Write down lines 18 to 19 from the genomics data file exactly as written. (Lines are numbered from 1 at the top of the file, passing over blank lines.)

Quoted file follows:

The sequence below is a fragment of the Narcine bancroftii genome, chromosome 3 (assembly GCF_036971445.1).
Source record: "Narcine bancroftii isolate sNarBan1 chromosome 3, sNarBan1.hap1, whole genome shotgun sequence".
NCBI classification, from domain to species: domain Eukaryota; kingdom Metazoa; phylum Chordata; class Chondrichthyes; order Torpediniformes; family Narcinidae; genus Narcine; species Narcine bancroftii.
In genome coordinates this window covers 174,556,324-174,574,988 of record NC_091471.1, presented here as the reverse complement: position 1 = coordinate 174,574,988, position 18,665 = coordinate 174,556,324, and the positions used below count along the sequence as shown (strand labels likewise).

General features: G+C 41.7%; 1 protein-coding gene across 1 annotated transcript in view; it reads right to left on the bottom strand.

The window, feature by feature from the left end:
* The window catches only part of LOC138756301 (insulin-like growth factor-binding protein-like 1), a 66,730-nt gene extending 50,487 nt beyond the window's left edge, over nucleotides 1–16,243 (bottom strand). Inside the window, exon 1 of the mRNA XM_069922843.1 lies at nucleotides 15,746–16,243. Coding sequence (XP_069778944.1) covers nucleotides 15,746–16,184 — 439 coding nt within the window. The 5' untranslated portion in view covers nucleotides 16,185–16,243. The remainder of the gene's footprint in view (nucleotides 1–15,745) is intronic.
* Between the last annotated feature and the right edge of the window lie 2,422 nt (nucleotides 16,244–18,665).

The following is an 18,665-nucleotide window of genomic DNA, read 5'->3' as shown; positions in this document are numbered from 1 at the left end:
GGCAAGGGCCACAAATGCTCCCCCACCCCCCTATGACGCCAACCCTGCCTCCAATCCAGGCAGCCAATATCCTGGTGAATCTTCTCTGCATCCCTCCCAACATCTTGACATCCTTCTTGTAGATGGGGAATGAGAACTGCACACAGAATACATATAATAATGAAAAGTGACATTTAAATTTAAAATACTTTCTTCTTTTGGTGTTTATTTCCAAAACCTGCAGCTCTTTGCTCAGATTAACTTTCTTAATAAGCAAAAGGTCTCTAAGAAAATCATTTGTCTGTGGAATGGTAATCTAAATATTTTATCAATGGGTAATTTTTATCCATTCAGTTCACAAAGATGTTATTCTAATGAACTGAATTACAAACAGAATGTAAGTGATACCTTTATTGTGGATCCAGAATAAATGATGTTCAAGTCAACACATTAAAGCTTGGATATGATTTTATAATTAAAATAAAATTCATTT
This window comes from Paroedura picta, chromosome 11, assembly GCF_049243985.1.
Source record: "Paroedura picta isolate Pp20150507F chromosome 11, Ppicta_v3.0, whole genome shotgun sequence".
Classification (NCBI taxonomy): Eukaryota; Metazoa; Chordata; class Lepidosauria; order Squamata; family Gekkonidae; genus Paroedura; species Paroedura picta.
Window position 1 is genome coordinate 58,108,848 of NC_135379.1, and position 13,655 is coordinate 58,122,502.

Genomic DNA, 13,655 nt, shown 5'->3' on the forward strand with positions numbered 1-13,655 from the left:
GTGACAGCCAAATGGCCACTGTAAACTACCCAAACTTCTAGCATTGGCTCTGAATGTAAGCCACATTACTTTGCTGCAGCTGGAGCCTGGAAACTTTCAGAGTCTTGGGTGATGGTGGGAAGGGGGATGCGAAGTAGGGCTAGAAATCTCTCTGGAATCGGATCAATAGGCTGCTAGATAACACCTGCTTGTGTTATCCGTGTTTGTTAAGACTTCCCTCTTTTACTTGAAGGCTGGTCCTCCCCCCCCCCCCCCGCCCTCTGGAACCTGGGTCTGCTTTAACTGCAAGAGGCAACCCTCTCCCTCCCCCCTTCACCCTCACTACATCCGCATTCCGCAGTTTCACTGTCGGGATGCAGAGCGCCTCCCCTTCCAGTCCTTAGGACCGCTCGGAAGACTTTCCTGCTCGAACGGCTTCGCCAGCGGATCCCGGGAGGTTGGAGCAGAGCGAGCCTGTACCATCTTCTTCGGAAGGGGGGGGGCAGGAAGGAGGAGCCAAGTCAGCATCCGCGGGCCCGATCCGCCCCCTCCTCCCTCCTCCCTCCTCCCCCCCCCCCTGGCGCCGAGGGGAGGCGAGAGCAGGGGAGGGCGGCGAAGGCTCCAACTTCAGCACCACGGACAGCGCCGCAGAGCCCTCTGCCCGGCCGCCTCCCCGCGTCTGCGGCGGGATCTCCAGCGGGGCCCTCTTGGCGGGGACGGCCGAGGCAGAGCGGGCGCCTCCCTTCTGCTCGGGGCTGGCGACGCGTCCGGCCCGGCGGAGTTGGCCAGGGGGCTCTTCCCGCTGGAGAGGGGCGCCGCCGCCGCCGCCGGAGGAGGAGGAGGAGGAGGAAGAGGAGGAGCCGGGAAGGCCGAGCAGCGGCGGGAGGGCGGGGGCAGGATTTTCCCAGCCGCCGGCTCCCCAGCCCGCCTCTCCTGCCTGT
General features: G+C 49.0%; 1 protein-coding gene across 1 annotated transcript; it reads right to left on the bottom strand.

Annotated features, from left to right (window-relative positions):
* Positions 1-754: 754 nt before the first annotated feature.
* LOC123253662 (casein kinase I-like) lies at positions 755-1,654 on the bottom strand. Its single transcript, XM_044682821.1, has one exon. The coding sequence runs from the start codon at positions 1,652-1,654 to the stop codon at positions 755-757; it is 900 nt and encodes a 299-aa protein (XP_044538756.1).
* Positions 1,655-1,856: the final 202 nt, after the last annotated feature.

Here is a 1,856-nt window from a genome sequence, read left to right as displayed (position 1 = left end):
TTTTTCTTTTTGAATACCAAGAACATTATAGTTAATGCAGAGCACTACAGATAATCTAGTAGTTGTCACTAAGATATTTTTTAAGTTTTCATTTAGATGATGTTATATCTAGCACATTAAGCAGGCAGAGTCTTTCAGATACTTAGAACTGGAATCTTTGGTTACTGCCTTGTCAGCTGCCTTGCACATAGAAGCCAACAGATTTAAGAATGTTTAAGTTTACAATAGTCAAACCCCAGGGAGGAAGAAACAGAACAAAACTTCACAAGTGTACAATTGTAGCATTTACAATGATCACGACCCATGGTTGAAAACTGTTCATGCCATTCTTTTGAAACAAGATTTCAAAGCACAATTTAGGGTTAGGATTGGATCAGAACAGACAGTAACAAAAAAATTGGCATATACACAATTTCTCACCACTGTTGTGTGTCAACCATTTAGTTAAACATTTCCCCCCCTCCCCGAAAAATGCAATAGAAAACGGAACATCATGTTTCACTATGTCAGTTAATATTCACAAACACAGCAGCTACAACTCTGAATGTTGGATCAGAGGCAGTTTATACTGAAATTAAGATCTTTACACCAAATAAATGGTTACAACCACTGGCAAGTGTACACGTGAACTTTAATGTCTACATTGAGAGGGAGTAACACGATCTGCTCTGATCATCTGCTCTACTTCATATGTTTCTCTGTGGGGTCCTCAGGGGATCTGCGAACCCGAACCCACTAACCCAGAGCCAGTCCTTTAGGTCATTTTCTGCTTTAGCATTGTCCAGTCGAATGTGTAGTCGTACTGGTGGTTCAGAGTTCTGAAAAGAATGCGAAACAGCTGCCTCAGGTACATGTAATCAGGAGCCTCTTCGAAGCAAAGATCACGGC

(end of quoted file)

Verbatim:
Annotated features, from left to right (window-relative positions):
* Positions 1-754: 754 nt before the first annotated feature.